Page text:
In the land of mental health, “brain fog” is basically not being able to see the wood for the trees.
I know the signs of impending brain fog now (i.e. depression is seeping through the cracks), but previously brain fog has consumed me because I wasn’t speaking out and admitting I was feeling:
EVERYTHING was an effort
I’d be sleeping none-stop (napping most days)
I’d have an inability to focus on simple things like the TV (apart from all those highbrow programmes I enjoy…)
I’d even go as far as saying it made me forgetful.
Brain fog (depression) can bloody suffocated you.
I know now that I can avoid getting into that headspace again by focusing on my selfcare. Easier said than done but I’m determined to kick depression in the balls and not let it define who I am.
Depression in the past has:
stopped me wanting to socialise
allowed me to lie about my availability to friends/family
stopped me answering the phone to my nearest and dearest
made me constantly negative (not just sarcastic and cynical)
made me eat reeeeally unhealthily (tastes great though)
taken me to Don’tgivaf***ville
let me go for hours (sometimes days) without speaking to someone
I certainly wouldn’t smile when on my own
just about let me feed myself (god bless Deliveroo)
(If I didn’t have a senile cat that asks to go outside every half hour then I don’t think I’d actually have moved from the sofa for days on end)
Until recently (the last couple of years) I’ve been really, really slack at my own selfcare (i.e. not putting myself first and ignoring my feelings). I’ve been completely ignorant to the behaviours/signs that I need to focus on myself and it’s left me feeling weighed down and in a bit of a slump. But I’d be the first to make sure someone else was putting themselves first.
Thankfully my family and close friends spot the signs of the fog coming over, usually before I do. They’ll encourage me to get up or will keep me busy, they’ll also encourage me to keep selfcare in my routine. They also know when to just leave me be.
When I look back to December 2016… I hadn’t noticed that I’d been showing signs of the fog coming over. I thought by “admitting” to family in the September that I had depression then I was on the way to a better place. Oh, how wrong was I?!
I was at the doctors for a regular prescription check-up and when the doctor asked me the usual “so, how have you been?”, for some reason I responded with something along the lines of: “I don’t know what’s wrong with me, but I can’t keep doing this, I can’t keep doing it, I’m just not happy, I don’t know why, does that sound stupid? Am I being stupid? I just can’t get a grip, it’s so embarrassing but I can’t do this. I can’t be f***ing arsed. I just don’t care. I’m so tired.” – utter gobbledygook between sudden sobs of tears.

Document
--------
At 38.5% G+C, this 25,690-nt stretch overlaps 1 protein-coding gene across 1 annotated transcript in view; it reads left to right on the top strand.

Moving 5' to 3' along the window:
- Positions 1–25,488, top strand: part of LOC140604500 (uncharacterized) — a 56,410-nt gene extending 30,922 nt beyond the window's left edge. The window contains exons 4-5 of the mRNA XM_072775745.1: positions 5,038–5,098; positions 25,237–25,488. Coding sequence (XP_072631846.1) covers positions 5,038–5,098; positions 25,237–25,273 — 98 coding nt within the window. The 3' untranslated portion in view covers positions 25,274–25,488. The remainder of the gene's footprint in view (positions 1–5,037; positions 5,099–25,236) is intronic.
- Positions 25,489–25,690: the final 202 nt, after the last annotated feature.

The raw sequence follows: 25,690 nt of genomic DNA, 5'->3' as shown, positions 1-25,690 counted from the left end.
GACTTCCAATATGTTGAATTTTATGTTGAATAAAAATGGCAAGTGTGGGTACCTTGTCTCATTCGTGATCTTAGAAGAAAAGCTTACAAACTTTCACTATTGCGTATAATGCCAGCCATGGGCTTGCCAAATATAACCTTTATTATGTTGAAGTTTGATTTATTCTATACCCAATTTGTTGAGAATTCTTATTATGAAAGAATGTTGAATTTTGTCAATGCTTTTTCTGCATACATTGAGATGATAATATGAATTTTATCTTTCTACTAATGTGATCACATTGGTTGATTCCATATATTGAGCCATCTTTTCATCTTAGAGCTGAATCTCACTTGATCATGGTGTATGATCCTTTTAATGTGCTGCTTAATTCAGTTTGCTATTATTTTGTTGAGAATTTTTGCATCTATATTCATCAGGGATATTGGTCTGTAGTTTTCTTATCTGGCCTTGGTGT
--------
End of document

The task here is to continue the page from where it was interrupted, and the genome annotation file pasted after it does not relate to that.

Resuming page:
I was speaking at speed, shaking and I couldn’t actually explain what my problem was.
Turns out due to my ignorance towards my own selfcare, I was sitting in the doctor’s office having a panic attack. Brilliant.
“Mandy, you need to take a break, do some self-reflection and most importantly you need to relax. I’m signing you off for two weeks. Come and see me before those two weeks are up”.
At the end of the two weeks I was adamant I needed to go back to work in fear that I’d somehow end up with a dark mark against my name. So, I stupidly went back. There wasn’t ever going to be a dark mark against my name, I just hadn’t realised that I still hadn’t put my own selfcare first.
Fast forward 12 months to December 2017. I thought I’d been doing enough selfcare, I’d been putting my feelings first, declining things I didn’t want to do, telling people my emotions. But unfortunately the same thing happened again, except this time I didn’t go back to work after two weeks. It took about 4 months before I walked back through the doors at work.
I was broken, I needed some time to heal. I didn’t have a broken arm that just needed putting in a cast to fix, I needed to relax. Except I had no idea how to relax, my mind wouldn’t switch off, I’d be over-thinking every emotion, trying to justify why I was off and felt really guilty that I wasn’t at work.
But I did it. I took the time I needed and faced the fact I wasn’t ok. I did A LOT of talking (and writing). I tackled the increasing tension in my neck and back and had a couple of painful sports massages (worst pain ever!). I faced some fears; had awkward conversations about emotions. I researched depression. I found a couple of hobbies (including blogging!). I made new friends and met up with old ones who I’m never letting go of again.
It was an incredibly steep climb and I still have a way to go, but being true to myself has helped me. So much. Think it’s probably helped my friends and family too (maybe!).
I am making a pledge to myself that if I ever see those signs again I will take a step back and remember it’s ok to not be ok, don’t let the mist take over, and put myself first.
A little request from me to you; if you see the signs in me or in anyone else please don’t ignore them. Depression doesn’t mean I or that person will start crying on you in the middle of Starbucks (well I might if you don’t offer to pay though, obvs).
To help someone get things off their chest might be the one thing that is needed to keep them on the straight and narrow and stop the bastard fog ruining the view.